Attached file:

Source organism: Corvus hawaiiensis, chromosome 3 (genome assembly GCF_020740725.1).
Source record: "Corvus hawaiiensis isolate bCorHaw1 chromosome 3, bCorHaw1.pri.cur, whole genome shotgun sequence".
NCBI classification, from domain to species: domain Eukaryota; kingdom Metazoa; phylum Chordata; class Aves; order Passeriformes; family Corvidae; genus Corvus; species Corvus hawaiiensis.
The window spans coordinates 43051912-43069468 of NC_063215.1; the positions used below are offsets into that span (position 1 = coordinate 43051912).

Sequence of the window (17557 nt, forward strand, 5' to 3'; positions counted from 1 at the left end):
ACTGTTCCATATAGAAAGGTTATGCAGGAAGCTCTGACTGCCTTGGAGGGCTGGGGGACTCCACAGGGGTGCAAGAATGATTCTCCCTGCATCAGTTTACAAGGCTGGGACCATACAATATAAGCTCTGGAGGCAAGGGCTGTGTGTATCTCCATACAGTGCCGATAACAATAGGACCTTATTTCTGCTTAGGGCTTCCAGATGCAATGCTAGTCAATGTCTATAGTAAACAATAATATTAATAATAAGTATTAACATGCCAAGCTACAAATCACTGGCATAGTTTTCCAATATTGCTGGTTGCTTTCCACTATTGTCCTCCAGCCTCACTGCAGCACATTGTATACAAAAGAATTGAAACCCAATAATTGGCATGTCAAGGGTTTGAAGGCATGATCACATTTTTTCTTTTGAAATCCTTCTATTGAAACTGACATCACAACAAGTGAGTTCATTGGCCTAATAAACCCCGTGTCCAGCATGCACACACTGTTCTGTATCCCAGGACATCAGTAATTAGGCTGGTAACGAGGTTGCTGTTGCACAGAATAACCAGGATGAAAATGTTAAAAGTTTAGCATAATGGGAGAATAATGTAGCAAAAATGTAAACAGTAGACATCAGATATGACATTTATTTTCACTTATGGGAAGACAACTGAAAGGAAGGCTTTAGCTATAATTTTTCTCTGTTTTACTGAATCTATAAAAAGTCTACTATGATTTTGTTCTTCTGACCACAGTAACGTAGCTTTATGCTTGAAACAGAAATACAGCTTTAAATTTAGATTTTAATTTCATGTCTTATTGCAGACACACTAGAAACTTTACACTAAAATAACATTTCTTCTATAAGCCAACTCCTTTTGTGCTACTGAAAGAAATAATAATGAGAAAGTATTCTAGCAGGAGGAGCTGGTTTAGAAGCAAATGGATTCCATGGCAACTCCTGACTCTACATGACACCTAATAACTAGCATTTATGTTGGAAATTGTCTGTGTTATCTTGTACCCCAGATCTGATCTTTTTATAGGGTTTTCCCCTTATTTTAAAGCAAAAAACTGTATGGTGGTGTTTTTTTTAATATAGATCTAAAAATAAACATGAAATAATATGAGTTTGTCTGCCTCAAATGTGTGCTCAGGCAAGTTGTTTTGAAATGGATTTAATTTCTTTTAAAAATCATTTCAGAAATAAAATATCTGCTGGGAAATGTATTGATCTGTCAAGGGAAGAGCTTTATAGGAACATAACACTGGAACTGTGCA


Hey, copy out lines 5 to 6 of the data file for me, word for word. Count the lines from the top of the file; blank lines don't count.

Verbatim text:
Sequence of the window (17557 nt, forward strand, 5' to 3'; positions counted from 1 at the left end):
ACTGTTCCATATAGAAAGGTTATGCAGGAAGCTCTGACTGCCTTGGAGGGCTGGGGGACTCCACAGGGGTGCAAGAATGATTCTCCCTGCATCAGTTTACAAGGCTGGGACCATACAATATAAGCTCTGGAGGCAAGGGCTGTGTGTATCTCCATACAGTGCCGATAACAATAGGACCTTATTTCTGCTTAGGGCTTCCAGATGCAATGCTAGTCAATGTCTATAGTAAACAATAATATTAATAATAAGTATTAACATGCCAAGCTACAAATCACTGGCATAGTTTTCCAATATTGCTGGTTGCTTTCCACTATTGTCCTCCAGCCTCACTGCAGCACATTGTATACAAAAGAATTGAAACCCAATAATTGGCATGTCAAGGGTTTGAAGGCATGATCACATTTTTTCTTTTGAAATCCTTCTATTGAAACTGACATCACAACAAGTGAGTTCATTGGCCTAATAAACCCCGTGTCCAGCATGCACACACTGTTCTGTATCCCAGGACATCAGTAATTAGGCTGGTAACGAGGTTGCTGTTGCACAGAATAACCAGGATGAAAATGTTAAAAGTTTAGCATAATGGGAGAATAATGTAGCAAAAATGTAAACAGTAGACATCAGATATGACATTTATTTTCACTTATGGGAAGACAACTGAAAGGAAGGCTTTAGCTATAATTTTTCTCTGTTTTACTGAATCTATAAAAAGTCTACTATGATTTTGTTCTTCTGACCACAGTAACGTAGCTTTATGCTTGAAACAGAAATACAGCTTTAAATTTAGATTTTAATTTCATGTCTTATTGCAGACACACTAGAAACTTTACACTAAAATAACATTTCTTCTATAAGCCAACTCCTTTTGTGCTACTGAAAGAAATAATAATGAGAAAGTATTCTAGCAGGAGGAGCTGGTTTAGAAGCAAATGGATTCCATGGCAACTCCTGACTCTACATGACACCTAATAACTAGCATTTATGTTGGAAATTGTCTGTGTTATCTTGTACCCCAGATCTGATCTTTTTATAGGGTTTTCCCCTTATTTTAAAGCAAAAAACTGTATGGTGGTGTTTTTTTTAATATAGATCTAAAAATAAACATGAAATAATATGAGTTTGTCTGCCTCAAATGTGTGCTCAGGCAAGTTGTTTTGAAATGGATTTAATTTCTTTTAAAAATCATTTCAGAAATAAAATATCTGCTGGGAAATGTATTGATCTGTCAAGGGAAGAGCTTTATAGGAACATAACACTGGAACTGTGCA